We know that Sula Fest is about a whole lot more than wine. It's about a weekend full of music, some shopping, downtime with friends, the wine is just a really good excuse to get out of the city for a mini-vacation. So before you head out to Nashik, or even if you're planning to snuggle up on the sofa with a bottle of wine and catch up on Sherlock, here are some basics about wine every first-time or newbie drinker should know.
There are 8 common types of wine
Four reds: Cabernet Sauvignon (full-bodied), Syrah or Shiraz (full-bodied), Zinfandel (medium to full-bodied) and Pinot Noir (light-bodied), and 4 whites: Chardonnay (medium to full-bodied), Sauvignon Blanc (light to medium-bodied), Pinot Gris (light-bodied) and Riesling (variable).
And 9 primary styles of wine
Since types of wine can differ drastically depending on where it was produced, it is easier to order wine depending upon the style of the wine you prefer. A wine's "body" is mostly its alcohol and tannin level.
A wine's "body" is mostly its alcohol and tannin level.
There are 9 primary styles: full-bodied reds (dark, dry, rich and flavourful), medium-bodied reds (food-friendly, less acidic, more fruity), light-bodied reds (low alcohol, bright, fruity and aromatic), rosé (halfway between white and red), full-bodied rich whites (bold, rich, creamy), light-bodied dry whites (not very aged, bright, crisp and tarty), sweet whites (aromatic, acidic, but also sweet) desert wines (high alcohol and high sugar, fortified) and champagne or sparkling wines (sharp, acidic, bubbly).
Even though wine is made from grapes, you can smell and taste other fruits in it
This is because when grapes ferment, the resulting chemical compounds can be identical to the compounds we associate with other fruits. These aromas and flavours aren't added to the wine, they're just what the drinker's nose and taste buds pick up.
Grapes are volatile fruits, and each decision on the wine-maker's part — from farming to the barrels used for storage — can leave an impression that influences the drinker's perception.
Grapes are volatile fruits, and each decision on the wine-maker's part—from farming to the barrels used for storage and all the elements the wine is exposed to—can leave an impression that influences the drinker's perception.
Red wines usually contain black (blueberry, black cherries, acai, prunes, figs, black raisins) and red (strawberry, cherry, pomegranate, raspberry, cranberry, etc) fruit flavours, in addition to the grapes they're fermented from. White wines contain flavours of tree fruits (apple, pear, apricot, peach, nectarine) and citrus fruits (orange, lemon, lime, grapefruit, pineapple)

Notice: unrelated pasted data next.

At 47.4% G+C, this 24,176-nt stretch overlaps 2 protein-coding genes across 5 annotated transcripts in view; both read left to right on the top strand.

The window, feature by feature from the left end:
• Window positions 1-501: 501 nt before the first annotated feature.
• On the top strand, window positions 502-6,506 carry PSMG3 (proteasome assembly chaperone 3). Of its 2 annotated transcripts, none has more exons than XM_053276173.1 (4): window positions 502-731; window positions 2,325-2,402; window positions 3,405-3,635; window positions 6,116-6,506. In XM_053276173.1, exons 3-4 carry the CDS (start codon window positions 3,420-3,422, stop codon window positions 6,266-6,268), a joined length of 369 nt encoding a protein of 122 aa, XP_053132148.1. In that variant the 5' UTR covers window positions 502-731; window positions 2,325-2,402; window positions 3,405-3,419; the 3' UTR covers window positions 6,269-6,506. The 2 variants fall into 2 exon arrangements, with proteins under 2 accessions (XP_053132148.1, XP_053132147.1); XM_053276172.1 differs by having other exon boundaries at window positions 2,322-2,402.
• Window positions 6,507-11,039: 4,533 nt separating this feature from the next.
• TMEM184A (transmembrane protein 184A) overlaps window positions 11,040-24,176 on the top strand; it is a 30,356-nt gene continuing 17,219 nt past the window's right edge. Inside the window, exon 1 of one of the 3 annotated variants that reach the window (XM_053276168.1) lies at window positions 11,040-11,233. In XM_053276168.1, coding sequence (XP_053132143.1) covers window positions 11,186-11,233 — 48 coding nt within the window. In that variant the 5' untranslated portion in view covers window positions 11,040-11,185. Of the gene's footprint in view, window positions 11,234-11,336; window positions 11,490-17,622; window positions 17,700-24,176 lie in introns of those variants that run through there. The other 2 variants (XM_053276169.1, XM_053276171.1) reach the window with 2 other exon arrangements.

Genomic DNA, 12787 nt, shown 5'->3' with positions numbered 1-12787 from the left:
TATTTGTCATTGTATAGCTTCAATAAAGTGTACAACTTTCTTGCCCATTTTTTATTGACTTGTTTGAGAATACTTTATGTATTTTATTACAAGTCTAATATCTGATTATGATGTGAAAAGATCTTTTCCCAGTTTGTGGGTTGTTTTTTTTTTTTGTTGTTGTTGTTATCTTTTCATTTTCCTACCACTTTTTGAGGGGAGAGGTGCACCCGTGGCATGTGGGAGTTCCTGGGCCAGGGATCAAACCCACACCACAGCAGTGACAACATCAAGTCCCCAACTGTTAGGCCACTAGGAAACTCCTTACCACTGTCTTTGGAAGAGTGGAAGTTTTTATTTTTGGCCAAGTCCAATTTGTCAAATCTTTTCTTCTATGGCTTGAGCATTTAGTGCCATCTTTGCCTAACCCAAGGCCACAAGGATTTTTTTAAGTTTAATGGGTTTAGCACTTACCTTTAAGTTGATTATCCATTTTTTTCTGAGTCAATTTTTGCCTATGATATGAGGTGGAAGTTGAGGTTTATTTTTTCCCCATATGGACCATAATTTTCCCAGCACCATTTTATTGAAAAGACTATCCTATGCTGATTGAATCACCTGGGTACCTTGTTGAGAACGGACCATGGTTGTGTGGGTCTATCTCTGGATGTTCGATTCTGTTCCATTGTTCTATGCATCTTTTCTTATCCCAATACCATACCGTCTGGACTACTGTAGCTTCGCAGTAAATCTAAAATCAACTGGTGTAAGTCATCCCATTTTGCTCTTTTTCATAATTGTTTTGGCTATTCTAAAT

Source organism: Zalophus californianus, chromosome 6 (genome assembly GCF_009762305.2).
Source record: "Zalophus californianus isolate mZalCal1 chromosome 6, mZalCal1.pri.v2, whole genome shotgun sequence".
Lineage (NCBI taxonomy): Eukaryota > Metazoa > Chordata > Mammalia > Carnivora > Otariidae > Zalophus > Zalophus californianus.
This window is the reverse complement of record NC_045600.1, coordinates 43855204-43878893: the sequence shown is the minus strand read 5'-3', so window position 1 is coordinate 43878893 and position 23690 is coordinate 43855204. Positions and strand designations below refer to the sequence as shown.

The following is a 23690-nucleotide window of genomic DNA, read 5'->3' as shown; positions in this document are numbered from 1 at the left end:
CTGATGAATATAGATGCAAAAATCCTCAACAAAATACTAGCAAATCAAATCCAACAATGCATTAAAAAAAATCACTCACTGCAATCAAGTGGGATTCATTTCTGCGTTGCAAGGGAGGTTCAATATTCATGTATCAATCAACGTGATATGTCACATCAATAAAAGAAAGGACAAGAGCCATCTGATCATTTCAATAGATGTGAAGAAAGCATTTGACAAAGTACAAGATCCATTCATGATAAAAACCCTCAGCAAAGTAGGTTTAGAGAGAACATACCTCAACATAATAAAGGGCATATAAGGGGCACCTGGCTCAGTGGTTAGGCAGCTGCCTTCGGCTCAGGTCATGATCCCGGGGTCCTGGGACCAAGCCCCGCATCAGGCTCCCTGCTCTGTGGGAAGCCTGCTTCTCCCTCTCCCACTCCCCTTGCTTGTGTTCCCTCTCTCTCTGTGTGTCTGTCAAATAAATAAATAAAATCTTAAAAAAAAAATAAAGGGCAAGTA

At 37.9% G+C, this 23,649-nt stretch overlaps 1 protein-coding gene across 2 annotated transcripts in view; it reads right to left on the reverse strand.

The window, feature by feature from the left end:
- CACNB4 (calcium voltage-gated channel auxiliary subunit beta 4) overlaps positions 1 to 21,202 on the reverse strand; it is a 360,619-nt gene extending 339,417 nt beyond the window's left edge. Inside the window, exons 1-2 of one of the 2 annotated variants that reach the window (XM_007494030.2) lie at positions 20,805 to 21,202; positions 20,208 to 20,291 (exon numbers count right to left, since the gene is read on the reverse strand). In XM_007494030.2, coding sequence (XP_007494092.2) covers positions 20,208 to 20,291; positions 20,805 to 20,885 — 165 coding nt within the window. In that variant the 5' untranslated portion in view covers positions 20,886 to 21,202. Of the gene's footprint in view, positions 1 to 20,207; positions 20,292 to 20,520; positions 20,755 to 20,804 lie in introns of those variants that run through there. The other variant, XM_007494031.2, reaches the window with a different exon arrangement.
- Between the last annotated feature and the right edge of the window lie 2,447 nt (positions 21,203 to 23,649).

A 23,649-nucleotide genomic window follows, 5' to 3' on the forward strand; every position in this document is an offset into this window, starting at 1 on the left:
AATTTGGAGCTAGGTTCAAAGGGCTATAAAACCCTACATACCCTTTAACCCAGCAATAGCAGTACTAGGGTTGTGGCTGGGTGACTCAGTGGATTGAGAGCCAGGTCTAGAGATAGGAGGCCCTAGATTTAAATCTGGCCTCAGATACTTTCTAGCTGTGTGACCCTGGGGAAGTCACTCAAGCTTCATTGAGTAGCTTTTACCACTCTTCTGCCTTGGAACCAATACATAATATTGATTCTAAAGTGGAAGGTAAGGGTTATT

The shape of the glass can make the wine taste different
It's not just wine enthusiasts saying so; a 2015 Japanese research has actually proved this to be true. A group of Japanese medical researchers developed a camera that could capture the way ethanol vapours (they give wines their distinct aromas) leave different kinds of wine glasses.
While there are specific glasses meant for particular kinds of wine, as a rule of thumb, red wines are served in wider-bowled glasses, while white wines are served in smaller bowled glasses. The wide bowls of red wine glasses allow the ethanol vapours to evaporate more easily, making the wine taste smoother. The smaller bowls of white wine glasses preserves the aromas of the wine and keeps it cooler.
The rim of the glass is its most fragile part, so clinking it puts the glass at risk of shattering and the wine spilling over.
There is wine glass clinking etiquette!
And most of us have been doing it incorrectly. The "proper" way to clink wine glasses is bell to bell, which means the bowl of your glass should come into contact with the bowl of your fellow drinker, not what most of us are used to doing—clinking rims. The reason for this is that the rim of the glass is its most fragile part, so clinking it puts the glass at risk of shattering and the wine spilling over. Clinking the bowl, which is sturdier, is practical, as well as gives a nice, loud "ding" sound, signalling a celebration of sorts. Cheers!
Swirl like a pro
It's not just something pretentious wine drinkers do. Swirling the wine can actually make it taste better, using a principle in physics called orbital shaking. The contact with the oxygen during swirling makes the wine open up, releasing all its aromas for the drinker to smell and approve. There are two types of common swirls: the handheld swirl and the table top swirl.
In the handheld swirl, you hold the glass by the base with your thumb and index finger and flick your wrist lightly for 5 to 10 seconds.
In the handheld swirl, you hold the glass by the base with your thumb and index finger and flick your wrist lightly for 5 to 10 seconds. If you have an overfilled glass, avoid this swirl. The table tops swirl is easier and more advisable for newbies—the glass rests on the table and you simply draw circles on the bar-top by pinching the base of the stem. There are, of course, people who hold their glass close to their noses and swirl exaggeratedly, but they are mostly just considered pretentious and pompous by their onlookers.
Pairing the right food with wine
This can be tricky for inexperienced wine drinkers, but there are certain rules you can follow to avoid going completely wrong. Pairing the right food with complementary wines will help you enjoy the flavours of both. Here are a few things to keep in mind: dry rosés work best with appetizers, if you're serving full-bodied red wine, the ideal pairing is red meat, spicy food tastes great with low-alcohol white wines, if your protein is light, pair the wine with the quality of the sauce, pick a dessert wine that's lighter and less sweet that the dessert you're serving to avoid overwhelming the taste buds with sweetness.